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Hamilton and Rosberg now best of enemies

Controversy and Formula 1 seem to go hand in hand. The aftermath of the Monaco Grand Prix qualifying created fresh foes in the form of Mercedes teammates Lewis Hamilton and Nico Rosberg.

The former is odds-on at 2/5 to win the Drivers’ Championship, though judging by events in Monte Carlo he will have a fight on his hands. It has emerged that Hamilton was annoyed at Rosberg’s tactics in qualifying, appearing to accuse the German of ruining his last lap of qualifying by parking his car illegally off track, therefore affecting his grid position.

Enraged, the duo weren’t able to restore the peace before the main event. Although Rosberg, who is ahead on points to Hamilton, and is still second favourite to win the Championship at 15/8, he was able to put an end to the Brit’s run of victories.

Non-executive Mercedes chairman Niki Lauda; Hamilton’s closest confidant in F1 has been unable to broker harmony. He isn’t, however, new to this kind of rivalry. His own with Alain Prost in 1984 piqued in dramatic circumstances. In the final race Prost needed to win, and hope Lauda finished down the pack. Lauda, meanwhile, needed just half a point meaning he would take the crown.

Inevitably, although Prost won what was a heated race, his McClaren team mate came in just behind him. Ever the diplomat, and in a great show of sportsmanship, Lauda told him: “forget it, next year it’s yours”.

He wasn’t wrong, and a year later, all claims of a fluke were wiped away as Prost retained the title. This gave birth to a new rivalry, when in 1988, McLaren brought in Ayrton Senna to drive alongside him. With a determination to best the two-time champion, Senna thrived. Subsequently, he went on to win in his first season with his new team. Understandably annoyed, Prost bounced back. In dramatic circumstances he clinched the title the following year, when the two cars collided in the penultimate race of the season, albeit ending the Brazilian’s chances.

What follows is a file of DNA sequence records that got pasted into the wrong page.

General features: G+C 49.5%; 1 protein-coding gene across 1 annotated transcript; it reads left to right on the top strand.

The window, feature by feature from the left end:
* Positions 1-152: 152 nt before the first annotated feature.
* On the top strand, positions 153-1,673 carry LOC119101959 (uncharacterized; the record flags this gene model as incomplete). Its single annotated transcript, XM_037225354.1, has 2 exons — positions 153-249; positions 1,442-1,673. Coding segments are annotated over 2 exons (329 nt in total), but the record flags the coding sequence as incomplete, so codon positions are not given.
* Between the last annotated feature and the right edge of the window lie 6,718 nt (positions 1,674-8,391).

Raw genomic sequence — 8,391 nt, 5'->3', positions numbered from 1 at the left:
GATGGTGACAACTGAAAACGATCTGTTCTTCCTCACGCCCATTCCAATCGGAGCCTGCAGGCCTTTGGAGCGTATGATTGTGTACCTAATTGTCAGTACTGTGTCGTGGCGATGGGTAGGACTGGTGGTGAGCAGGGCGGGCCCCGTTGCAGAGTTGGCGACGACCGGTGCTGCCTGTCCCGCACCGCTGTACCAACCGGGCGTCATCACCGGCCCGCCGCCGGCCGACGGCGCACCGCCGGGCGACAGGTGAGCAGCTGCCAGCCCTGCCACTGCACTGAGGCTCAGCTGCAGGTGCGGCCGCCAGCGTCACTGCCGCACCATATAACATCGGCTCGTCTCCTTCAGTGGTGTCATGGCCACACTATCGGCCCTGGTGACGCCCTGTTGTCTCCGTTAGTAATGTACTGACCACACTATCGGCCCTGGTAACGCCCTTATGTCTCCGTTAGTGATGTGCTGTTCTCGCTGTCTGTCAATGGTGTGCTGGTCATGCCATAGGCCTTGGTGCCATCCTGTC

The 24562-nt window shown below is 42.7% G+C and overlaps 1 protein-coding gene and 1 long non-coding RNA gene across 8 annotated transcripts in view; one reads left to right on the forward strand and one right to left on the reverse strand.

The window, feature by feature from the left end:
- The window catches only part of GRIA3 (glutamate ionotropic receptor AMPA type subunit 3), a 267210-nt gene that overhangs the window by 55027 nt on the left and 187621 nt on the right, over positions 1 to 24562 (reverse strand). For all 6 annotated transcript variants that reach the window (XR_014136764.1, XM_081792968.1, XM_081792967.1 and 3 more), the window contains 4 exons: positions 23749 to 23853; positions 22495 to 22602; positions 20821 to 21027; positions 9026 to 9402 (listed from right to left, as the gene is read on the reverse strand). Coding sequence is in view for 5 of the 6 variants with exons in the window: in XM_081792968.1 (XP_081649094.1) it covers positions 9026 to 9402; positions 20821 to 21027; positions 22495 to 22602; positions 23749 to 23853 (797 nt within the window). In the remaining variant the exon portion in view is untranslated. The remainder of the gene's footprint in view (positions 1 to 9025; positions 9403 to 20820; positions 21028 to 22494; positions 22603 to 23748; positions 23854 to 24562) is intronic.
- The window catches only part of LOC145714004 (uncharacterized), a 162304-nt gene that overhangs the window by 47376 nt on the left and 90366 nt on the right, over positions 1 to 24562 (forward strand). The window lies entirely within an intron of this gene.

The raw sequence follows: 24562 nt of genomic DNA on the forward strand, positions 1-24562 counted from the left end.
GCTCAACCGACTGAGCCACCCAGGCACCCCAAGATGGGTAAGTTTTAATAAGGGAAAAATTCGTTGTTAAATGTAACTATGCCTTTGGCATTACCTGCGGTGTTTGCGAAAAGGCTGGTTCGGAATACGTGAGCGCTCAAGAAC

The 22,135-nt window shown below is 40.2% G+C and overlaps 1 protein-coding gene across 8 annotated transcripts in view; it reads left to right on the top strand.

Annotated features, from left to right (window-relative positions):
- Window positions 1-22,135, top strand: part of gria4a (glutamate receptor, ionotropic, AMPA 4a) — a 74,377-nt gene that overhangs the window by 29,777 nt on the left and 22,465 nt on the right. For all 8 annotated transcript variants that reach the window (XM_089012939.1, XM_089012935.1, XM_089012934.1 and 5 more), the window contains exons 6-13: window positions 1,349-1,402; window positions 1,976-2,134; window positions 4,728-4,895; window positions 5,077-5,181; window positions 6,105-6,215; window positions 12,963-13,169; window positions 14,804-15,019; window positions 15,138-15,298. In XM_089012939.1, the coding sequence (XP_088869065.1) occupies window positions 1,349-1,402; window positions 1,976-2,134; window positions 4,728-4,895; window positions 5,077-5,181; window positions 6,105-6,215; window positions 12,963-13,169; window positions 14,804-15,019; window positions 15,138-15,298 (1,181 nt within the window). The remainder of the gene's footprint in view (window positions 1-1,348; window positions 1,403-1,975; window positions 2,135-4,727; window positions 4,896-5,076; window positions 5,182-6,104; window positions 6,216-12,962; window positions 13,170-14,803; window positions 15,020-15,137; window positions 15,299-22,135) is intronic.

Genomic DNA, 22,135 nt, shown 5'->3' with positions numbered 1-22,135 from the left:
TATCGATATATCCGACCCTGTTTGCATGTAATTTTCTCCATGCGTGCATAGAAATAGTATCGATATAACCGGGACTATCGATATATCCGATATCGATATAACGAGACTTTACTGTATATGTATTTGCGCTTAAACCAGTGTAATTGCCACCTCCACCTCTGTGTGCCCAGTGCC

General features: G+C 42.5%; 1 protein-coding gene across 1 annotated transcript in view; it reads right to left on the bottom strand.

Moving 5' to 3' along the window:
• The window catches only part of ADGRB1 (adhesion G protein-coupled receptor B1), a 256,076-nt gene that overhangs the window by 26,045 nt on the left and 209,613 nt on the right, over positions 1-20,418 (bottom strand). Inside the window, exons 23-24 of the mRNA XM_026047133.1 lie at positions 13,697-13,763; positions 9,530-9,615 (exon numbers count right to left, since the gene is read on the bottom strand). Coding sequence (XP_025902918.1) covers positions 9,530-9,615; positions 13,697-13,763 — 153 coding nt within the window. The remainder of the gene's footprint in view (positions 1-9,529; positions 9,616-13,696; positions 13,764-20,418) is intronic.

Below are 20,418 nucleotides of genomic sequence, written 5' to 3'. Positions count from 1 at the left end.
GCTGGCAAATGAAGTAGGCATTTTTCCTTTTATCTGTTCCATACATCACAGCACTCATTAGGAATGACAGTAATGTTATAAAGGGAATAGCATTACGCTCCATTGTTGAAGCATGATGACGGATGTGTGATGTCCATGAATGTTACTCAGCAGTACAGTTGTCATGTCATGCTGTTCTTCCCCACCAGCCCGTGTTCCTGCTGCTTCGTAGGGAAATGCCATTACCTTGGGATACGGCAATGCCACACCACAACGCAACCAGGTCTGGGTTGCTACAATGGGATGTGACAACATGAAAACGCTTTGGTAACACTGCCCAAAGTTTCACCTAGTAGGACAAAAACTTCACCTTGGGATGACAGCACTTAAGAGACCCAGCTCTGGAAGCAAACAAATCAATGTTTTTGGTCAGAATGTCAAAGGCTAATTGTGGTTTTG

Fernando Alonso famously fell out with Hamilton when the two drove for McLaren. Both were somewhat guilty of on-track jostling throughout the 2007 season as a number of races ended in a war of words.

Jenson Button, who himself has been on the end of Hamilton’s wrath, and is 1000/1 to win the Championship, has backed his former teammate to respond with ruthlessness.

Reflecting on their partnership, Button said: “After a bad race where nothing dodgy was goin on and he was just beaten fair and square, Lewis would go out and blitz it at the next race.

“He will probably do the same in Canada – he will probably be untouchable.”